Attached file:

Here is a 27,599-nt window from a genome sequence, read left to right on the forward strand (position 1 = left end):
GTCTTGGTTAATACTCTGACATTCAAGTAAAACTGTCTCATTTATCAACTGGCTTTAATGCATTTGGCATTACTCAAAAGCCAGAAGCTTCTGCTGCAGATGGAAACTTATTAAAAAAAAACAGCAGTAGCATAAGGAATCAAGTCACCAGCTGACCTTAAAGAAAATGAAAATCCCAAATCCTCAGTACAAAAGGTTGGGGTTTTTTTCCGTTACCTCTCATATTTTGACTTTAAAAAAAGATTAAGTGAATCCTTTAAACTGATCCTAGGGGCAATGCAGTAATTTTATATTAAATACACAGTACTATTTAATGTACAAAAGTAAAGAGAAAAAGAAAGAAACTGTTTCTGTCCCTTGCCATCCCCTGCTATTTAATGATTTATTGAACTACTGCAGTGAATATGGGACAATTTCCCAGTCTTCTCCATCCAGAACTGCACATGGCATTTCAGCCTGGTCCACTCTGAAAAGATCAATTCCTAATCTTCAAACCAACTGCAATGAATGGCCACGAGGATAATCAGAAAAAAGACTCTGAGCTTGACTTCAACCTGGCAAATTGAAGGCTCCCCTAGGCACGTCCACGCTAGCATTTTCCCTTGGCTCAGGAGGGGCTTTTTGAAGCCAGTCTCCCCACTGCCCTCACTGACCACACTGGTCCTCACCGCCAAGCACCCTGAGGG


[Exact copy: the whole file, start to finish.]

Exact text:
Here is a 27,599-nt window from a genome sequence, read left to right on the forward strand (position 1 = left end):
GTCTTGGTTAATACTCTGACATTCAAGTAAAACTGTCTCATTTATCAACTGGCTTTAATGCATTTGGCATTACTCAAAAGCCAGAAGCTTCTGCTGCAGATGGAAACTTATTAAAAAAAAACAGCAGTAGCATAAGGAATCAAGTCACCAGCTGACCTTAAAGAAAATGAAAATCCCAAATCCTCAGTACAAAAGGTTGGGGTTTTTTTCCGTTACCTCTCATATTTTGACTTTAAAAAAAGATTAAGTGAATCCTTTAAACTGATCCTAGGGGCAATGCAGTAATTTTATATTAAATACACAGTACTATTTAATGTACAAAAGTAAAGAGAAAAAGAAAGAAACTGTTTCTGTCCCTTGCCATCCCCTGCTATTTAATGATTTATTGAACTACTGCAGTGAATATGGGACAATTTCCCAGTCTTCTCCATCCAGAACTGCACATGGCATTTCAGCCTGGTCCACTCTGAAAAGATCAATTCCTAATCTTCAAACCAACTGCAATGAATGGCCACGAGGATAATCAGAAAAAAGACTCTGAGCTTGACTTCAACCTGGCAAATTGAAGGCTCCCCTAGGCACGTCCACGCTAGCATTTTCCCTTGGCTCAGGAGGGGCTTTTTGAAGCCAGTCTCCCCACTGCCCTCACTGACCACACTGGTCCTCACCGCCAAGCACCCTGAGGG